Some mornings come so thick with sleep
we cannot find the stubble on our faces.
That first step into a working day
is a bunching of nerves and breath,
a little like how I felt
on driving the woodheap axe
into my first cane toad.
His kind have inspired an unspoken pact
so that even the mildest mannered of us
will swerve blindly across wet highways
or fish our fathers' golf clubs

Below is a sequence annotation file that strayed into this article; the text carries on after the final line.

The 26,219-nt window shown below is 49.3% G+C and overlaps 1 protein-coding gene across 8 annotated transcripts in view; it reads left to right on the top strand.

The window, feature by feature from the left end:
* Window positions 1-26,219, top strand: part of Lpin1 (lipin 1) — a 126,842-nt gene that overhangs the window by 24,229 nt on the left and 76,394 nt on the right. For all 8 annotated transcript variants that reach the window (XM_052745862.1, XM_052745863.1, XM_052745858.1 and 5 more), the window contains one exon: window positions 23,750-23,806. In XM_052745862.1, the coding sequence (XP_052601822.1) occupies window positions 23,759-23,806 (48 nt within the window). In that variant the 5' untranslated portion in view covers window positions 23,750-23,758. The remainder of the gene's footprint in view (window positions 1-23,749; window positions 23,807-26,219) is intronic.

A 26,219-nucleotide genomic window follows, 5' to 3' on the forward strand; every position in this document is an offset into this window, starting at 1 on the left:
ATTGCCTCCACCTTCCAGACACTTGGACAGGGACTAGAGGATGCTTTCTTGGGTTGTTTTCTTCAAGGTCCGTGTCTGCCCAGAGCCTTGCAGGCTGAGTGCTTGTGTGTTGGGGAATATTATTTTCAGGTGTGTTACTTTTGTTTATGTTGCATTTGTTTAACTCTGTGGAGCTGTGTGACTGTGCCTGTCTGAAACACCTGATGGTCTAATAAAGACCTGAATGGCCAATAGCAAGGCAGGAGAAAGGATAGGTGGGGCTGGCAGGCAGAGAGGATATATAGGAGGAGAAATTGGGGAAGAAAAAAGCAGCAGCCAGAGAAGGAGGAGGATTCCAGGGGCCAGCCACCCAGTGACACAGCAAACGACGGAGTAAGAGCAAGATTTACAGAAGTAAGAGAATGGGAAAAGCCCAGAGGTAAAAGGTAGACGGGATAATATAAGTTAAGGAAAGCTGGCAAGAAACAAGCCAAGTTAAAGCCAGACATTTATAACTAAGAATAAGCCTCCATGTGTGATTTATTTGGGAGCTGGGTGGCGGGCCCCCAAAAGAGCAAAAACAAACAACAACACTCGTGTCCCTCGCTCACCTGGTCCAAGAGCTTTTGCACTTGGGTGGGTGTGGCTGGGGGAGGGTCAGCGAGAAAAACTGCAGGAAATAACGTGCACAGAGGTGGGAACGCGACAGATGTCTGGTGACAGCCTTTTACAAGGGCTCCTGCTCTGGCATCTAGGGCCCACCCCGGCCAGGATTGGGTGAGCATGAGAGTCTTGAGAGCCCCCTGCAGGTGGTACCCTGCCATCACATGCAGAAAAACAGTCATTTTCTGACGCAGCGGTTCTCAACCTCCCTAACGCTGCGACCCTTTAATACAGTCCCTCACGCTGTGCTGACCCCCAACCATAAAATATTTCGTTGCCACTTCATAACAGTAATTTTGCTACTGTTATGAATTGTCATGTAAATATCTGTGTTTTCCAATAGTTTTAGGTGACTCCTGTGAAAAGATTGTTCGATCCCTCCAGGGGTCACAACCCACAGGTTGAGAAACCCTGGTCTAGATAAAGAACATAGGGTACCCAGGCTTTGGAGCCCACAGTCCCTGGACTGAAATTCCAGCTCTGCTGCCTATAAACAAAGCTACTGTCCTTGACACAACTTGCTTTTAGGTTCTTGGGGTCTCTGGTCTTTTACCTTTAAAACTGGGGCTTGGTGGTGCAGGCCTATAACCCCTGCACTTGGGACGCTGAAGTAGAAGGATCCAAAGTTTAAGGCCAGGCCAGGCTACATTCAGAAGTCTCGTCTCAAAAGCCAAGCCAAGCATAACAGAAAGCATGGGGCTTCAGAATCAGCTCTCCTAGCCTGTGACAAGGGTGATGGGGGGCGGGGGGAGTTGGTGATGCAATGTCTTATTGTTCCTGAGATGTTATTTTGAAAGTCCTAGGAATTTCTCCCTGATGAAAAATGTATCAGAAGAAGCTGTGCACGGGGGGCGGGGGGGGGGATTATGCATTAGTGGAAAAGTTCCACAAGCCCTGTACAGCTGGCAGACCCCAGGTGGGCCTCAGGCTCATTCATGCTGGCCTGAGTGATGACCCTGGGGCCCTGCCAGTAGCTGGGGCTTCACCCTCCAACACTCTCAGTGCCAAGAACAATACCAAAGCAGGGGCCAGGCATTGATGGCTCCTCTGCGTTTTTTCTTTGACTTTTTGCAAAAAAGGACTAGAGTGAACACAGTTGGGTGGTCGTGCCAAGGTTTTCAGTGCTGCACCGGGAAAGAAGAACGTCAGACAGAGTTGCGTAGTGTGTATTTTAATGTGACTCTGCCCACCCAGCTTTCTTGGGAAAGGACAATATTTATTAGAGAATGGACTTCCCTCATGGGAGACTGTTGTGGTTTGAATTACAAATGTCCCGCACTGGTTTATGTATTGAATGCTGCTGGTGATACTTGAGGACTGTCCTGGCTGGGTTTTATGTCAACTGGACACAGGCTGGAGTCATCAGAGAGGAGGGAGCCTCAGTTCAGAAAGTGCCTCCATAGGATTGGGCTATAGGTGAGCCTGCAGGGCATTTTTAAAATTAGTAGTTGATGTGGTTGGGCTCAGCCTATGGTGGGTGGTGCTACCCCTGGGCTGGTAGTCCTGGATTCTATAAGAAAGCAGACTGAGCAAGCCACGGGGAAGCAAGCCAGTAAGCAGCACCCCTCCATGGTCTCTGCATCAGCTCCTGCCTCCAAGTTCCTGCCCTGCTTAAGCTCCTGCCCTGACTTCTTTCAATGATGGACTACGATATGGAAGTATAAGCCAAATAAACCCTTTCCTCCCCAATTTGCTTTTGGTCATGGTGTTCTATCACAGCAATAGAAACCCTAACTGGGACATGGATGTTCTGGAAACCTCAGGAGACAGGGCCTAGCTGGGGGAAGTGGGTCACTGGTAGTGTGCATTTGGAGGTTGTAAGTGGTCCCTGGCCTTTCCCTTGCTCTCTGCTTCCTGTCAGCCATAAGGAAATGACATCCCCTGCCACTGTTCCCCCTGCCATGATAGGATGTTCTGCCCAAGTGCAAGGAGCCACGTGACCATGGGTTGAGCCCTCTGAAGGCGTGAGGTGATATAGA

from the backs of cupboards.
Frogs, we deem, are lovable –
the smaller and greener,
the more deserving of embrace.
These are not the loaded treats
that knock out frothing dogs
or tip birds from the air.
But there is more to this than an axe's swing
and the fresh wet gape of amphibia.
Each day we fluster about toast
or fuel or the likelihood of dying.
There are teeth marks in the butter
rust spots on our fathers' clubs
bullet holes in the Church of the Nativity.
And what of the somnolent toad?
It makes no move, neither to defend itself
nor to escape. Yet month by month
it is still the one doing the invading.